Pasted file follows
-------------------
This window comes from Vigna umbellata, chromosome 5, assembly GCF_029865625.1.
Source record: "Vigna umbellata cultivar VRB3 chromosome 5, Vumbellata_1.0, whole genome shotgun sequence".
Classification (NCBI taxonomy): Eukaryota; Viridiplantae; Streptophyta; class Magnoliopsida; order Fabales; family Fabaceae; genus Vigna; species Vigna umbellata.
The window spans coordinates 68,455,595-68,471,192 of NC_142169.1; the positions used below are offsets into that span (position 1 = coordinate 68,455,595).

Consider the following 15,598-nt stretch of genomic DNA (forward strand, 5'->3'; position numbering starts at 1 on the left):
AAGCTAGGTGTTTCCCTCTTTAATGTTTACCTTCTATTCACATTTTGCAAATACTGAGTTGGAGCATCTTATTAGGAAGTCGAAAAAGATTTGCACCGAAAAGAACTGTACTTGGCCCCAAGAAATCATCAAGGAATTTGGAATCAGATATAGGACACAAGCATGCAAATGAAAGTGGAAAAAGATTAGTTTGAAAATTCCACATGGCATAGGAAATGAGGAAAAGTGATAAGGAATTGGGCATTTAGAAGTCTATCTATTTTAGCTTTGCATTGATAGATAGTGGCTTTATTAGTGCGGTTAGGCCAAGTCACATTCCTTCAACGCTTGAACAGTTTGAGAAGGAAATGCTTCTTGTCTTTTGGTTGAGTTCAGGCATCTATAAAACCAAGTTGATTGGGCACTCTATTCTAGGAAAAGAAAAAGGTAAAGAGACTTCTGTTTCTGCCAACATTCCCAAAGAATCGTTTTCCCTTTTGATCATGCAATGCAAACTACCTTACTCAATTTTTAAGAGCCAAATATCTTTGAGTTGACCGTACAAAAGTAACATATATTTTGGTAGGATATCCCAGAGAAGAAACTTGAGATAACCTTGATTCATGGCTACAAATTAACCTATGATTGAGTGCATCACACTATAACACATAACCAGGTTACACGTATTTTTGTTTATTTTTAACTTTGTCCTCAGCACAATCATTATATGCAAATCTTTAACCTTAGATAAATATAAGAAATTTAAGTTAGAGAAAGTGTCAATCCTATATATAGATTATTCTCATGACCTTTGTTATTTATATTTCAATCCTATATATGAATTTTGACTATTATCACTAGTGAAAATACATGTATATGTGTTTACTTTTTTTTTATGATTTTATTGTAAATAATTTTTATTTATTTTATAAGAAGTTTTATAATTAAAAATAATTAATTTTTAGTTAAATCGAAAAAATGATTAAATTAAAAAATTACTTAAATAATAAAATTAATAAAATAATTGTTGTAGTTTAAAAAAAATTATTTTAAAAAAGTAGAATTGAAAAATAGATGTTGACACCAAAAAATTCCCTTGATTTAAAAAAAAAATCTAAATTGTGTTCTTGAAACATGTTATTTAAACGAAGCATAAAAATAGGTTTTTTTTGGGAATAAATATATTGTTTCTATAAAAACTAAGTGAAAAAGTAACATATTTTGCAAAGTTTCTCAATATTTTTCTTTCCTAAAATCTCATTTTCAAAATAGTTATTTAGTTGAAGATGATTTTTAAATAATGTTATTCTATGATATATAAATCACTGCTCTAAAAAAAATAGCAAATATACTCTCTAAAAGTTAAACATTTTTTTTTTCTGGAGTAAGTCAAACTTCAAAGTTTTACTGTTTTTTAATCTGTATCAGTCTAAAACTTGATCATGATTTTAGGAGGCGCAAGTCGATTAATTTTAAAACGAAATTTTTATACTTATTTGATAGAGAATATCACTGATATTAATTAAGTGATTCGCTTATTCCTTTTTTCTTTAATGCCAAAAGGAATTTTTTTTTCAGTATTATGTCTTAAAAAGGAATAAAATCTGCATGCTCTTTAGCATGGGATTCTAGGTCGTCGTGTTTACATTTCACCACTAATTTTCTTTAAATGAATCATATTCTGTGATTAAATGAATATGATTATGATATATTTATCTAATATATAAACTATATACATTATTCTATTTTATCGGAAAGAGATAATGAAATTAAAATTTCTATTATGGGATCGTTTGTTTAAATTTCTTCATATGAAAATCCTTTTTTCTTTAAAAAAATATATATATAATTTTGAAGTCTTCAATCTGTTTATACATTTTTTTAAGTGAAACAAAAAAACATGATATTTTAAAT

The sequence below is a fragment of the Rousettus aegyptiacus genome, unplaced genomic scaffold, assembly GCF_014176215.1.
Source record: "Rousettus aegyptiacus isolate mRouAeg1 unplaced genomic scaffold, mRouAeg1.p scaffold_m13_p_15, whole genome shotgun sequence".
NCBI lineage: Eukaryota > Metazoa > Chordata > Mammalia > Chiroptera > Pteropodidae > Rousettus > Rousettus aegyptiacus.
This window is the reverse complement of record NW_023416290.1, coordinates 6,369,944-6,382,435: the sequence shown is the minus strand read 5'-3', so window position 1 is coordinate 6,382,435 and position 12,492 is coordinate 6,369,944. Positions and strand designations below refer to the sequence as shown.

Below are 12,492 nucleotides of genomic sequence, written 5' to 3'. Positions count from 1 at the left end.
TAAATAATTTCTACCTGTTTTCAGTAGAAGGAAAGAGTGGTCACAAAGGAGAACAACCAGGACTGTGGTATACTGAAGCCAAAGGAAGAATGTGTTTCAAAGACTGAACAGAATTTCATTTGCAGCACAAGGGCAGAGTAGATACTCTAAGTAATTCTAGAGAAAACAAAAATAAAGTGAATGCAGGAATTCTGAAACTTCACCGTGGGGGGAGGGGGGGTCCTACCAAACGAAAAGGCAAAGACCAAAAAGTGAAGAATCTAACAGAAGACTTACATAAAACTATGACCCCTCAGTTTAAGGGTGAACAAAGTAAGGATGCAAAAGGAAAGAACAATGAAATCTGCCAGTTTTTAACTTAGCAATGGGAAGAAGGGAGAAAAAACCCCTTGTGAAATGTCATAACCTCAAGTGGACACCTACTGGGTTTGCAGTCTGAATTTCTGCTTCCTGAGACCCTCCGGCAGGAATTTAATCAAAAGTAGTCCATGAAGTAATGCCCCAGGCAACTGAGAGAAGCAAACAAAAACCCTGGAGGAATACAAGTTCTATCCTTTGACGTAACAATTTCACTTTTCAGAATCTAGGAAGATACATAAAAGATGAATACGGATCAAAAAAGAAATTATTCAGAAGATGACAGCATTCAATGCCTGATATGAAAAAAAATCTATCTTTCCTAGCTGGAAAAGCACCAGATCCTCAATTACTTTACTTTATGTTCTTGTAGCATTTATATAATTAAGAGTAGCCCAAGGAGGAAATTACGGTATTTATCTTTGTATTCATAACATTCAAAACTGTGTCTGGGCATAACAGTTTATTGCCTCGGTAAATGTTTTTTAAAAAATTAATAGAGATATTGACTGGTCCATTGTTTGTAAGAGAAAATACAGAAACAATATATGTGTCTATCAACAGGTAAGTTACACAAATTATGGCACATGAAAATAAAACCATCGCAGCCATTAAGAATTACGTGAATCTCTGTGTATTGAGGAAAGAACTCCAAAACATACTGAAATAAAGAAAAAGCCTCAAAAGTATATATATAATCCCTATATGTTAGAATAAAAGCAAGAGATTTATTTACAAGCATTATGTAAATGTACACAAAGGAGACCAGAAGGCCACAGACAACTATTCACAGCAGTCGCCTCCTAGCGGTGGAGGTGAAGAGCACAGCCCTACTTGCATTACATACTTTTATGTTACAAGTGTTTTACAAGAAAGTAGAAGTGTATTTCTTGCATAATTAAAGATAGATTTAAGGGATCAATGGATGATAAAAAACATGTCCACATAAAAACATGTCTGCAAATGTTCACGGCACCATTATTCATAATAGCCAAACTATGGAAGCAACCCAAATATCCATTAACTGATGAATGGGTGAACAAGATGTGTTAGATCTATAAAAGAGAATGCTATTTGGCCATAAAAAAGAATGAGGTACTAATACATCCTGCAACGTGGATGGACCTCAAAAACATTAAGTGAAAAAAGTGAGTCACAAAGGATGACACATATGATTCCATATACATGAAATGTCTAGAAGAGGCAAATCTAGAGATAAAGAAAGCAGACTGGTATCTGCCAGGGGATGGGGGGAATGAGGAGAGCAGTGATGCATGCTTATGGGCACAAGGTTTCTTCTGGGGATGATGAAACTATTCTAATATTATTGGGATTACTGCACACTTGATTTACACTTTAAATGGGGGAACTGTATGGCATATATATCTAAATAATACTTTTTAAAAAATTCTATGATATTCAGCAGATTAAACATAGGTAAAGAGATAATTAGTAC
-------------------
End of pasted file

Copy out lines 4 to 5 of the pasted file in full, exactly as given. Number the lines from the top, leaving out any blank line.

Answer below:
The window spans coordinates 68,455,595-68,471,192 of NC_142169.1; the positions used below are offsets into that span (position 1 = coordinate 68,455,595).

Consider the following 15,598-nt stretch of genomic DNA (forward strand, 5'->3'; position numbering starts at 1 on the left):